Today we welcome back regular guestblogger Dave Baldwin who shares his book review of Never Eat Alone by Keith Ferrazzi with us at Write from the Inside Out. As always in his blog posts, Dave provides you with valuable insights from his own hard-won experiences. Read on and we’d love to hear from you in the comments section.

I’ve been wrestling with a big challenge since I came to Raleigh and started out as a freelance writer. The million-dollar question: how can I develop a selling formula that’s effective and works naturally for people who fall on the introverted side of the Myers-Briggs personality scale?

A big part of my answer came recently when I picked up a copy of Never Eat Alone by Keith Ferrazzi. I wish I had read this book a lot sooner. I think that every high school student should read this book before going to college. Ferrazzi does a great job explaining the concept of networking in a way that’s not only friendly to introverts, but highly practical. Networking is one of those skills that’s not taught in schools, but should be, and I think Ferrazzi would agree with that statement.

Ferrazzi recalls a story about a time when he offered some advice to a young man who was considering starting his own public relations firm. Ferrazzi asked his mentee if he’d spoken to any prospective clients yet. The would-be entrepreneur replied that no, he didn’t see any reason to do that. His plan was to save up money for a few years, quit his job, incorporate, rent an office, and then start looking for clientele. His rationale: he couldn’t expect to have any credibility with clients unless he had an office. Ferrazzi advised the future business owner to start immediately contacting the kinds of people who might become his clients in the future—and offering them his services free of charge.

Ferrazzi’s advice was based on a number of different factors. For one, offering pro bono services would build trust, goodwill, solid relationships, and a professional reputation. Also, it would help the budding PR expert to learn about the nature of the business and craft a great service offering—without having to work under the pressure of being expected to deliver. Finally, Ferrazzi notes that no matter how good anyone is at what they do, no one can expect to meet a new prospective client and be hired by that person the next day. It takes time to build relationships, and people hire professional services on their own timelines.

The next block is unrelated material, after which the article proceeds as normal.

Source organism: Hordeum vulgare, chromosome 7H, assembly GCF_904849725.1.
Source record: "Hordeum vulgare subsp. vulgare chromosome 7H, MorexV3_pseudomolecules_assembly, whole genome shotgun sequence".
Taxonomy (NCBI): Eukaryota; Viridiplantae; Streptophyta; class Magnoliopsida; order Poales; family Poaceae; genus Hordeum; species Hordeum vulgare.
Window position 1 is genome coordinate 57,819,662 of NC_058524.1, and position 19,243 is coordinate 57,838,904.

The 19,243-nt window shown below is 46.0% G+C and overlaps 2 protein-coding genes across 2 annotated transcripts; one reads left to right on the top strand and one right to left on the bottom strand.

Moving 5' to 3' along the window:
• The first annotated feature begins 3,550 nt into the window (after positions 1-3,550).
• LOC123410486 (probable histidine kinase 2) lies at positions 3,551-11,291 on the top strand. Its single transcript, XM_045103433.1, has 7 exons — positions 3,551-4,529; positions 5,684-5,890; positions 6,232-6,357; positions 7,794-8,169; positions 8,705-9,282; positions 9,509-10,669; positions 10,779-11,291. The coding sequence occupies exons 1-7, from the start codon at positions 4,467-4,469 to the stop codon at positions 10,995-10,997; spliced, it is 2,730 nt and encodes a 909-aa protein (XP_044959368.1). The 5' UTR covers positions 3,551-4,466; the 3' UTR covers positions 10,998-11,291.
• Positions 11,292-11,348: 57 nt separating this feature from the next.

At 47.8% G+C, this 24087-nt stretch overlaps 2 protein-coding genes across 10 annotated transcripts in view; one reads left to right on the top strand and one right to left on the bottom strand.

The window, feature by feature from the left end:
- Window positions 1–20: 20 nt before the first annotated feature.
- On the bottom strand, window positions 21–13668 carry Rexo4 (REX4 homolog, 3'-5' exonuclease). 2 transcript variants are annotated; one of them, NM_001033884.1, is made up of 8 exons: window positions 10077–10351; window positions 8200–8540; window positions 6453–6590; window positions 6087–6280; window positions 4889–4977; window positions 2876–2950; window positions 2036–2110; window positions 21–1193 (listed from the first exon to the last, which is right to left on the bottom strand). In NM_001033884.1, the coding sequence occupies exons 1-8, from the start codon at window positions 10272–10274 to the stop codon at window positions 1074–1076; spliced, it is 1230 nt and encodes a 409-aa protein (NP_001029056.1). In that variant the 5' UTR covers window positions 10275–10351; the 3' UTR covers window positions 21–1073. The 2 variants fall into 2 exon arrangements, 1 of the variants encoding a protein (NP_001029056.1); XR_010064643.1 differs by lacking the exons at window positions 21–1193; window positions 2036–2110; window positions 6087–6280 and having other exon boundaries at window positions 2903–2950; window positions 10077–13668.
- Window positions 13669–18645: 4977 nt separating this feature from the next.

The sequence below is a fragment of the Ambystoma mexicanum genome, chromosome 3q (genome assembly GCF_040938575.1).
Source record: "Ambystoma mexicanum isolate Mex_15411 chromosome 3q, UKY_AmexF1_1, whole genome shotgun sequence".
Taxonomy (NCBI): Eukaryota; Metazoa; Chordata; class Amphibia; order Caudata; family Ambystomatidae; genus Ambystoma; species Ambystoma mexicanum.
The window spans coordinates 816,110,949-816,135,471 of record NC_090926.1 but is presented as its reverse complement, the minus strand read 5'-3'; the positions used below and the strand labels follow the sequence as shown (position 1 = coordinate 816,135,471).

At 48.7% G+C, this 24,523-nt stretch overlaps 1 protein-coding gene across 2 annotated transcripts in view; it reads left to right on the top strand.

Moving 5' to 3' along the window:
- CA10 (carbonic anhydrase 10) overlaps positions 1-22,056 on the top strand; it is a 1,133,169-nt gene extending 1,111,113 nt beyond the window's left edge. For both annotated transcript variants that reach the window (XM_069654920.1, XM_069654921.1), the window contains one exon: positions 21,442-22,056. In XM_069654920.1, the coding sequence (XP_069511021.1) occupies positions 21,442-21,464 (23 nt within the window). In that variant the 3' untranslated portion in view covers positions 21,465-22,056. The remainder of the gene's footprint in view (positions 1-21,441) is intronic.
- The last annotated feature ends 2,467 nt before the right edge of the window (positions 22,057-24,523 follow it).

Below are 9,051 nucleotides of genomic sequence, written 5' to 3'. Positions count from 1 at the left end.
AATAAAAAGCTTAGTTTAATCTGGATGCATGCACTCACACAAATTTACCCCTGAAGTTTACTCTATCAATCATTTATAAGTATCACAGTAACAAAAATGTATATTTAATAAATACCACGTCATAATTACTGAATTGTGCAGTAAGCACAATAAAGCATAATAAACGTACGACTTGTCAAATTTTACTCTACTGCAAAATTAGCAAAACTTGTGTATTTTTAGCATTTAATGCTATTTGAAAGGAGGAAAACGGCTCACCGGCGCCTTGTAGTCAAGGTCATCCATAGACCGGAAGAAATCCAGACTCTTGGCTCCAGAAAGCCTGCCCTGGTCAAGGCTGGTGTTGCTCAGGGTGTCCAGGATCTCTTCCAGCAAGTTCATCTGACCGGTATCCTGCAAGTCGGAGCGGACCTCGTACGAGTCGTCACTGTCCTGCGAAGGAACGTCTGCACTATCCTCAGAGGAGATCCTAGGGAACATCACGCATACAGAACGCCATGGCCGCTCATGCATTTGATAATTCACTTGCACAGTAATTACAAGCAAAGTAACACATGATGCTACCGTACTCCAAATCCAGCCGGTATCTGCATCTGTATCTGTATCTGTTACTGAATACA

When I read this story, I was excited and outraged at the same time. How could I have failed to think of something so simple? At the same time, an uplifting question occurred to me. What if everyone made a practice of giving away their services free of charge each month? I realized that Ferrazzi’s approach was doable for introverted business owners. Contacting someone to offer them a pro bono service with no expectations is a relatively easy thing to do—especially when compared to making sales calls.

In the early days when I first made the decision to go off on my own, I did exactly the kinds of things Ferrazzi advised his student not to do (though I didn’t rent office space). For example, during my brief venture as a distributor with Herbalife, I spent $200 on a pack of fliers made to hang on doorknobs. I got up at 3:00AM to sneak around a neighborhood and hang them for people to find in the morning. I walked into local stores and asked for people’s names and phone numbers. I called my friends and family members and asked them if they’d be interested in free “wellness evaluations” (sales pitches for health supplements). My mentors also advised me to put fliers under people’s windshield wipers at the rate of 1,000 per day. (I had neither the stomach nor the patience for that.)

My early training in sales came from boisterous, outgoing people. Extraversion dominated the culture of selling. In 2002, when I sold Cutco knives, a large portion of our training focused on simply being loud. Sales trainings were conducted to the tune of dance music at a rapid beat. Cheering and applause were mandatory. (You would literally be asked to leave the room and not come back if your body language or facial expression appeared to be less than enthusiastic). There was little talk of building relationships during these training sessions, except as an afterthought. We were encouraged to build rapport, but only as a tactic for closing the sale.

Approaches like Ferrazzi’s haven’t gotten much attention until recently. I used to think that I would never be able to sell—because sales required a different kind of personality. I came to realize that conventional selling, for the most part, had been designed for and by extroverts. I realized in 2007 that it was equally feasible to develop a sales method that would suit introverts equally well. Never Eat Alone, I think, covers this territory exceptionally well. The ideas I got from this book inspired me so much that I decided to start a new networking group.

If you struggle with networking or with your business in general, this book is definitely worth a read. You’ll find something in it for you. If you are looking for ways to pay it forward and help others, Never Eat Alone will provide even more value. Check it out!

Dave Baldwin is a copywriter who lives and works in Raleigh, North Carolina. He facilitates a networking group in Wake Forest, North Carolina.

Your Turn:

Entrepreneurs: we want to hear from you. Pro bono services yes or no? Has offering pro bono services made a difference for your business?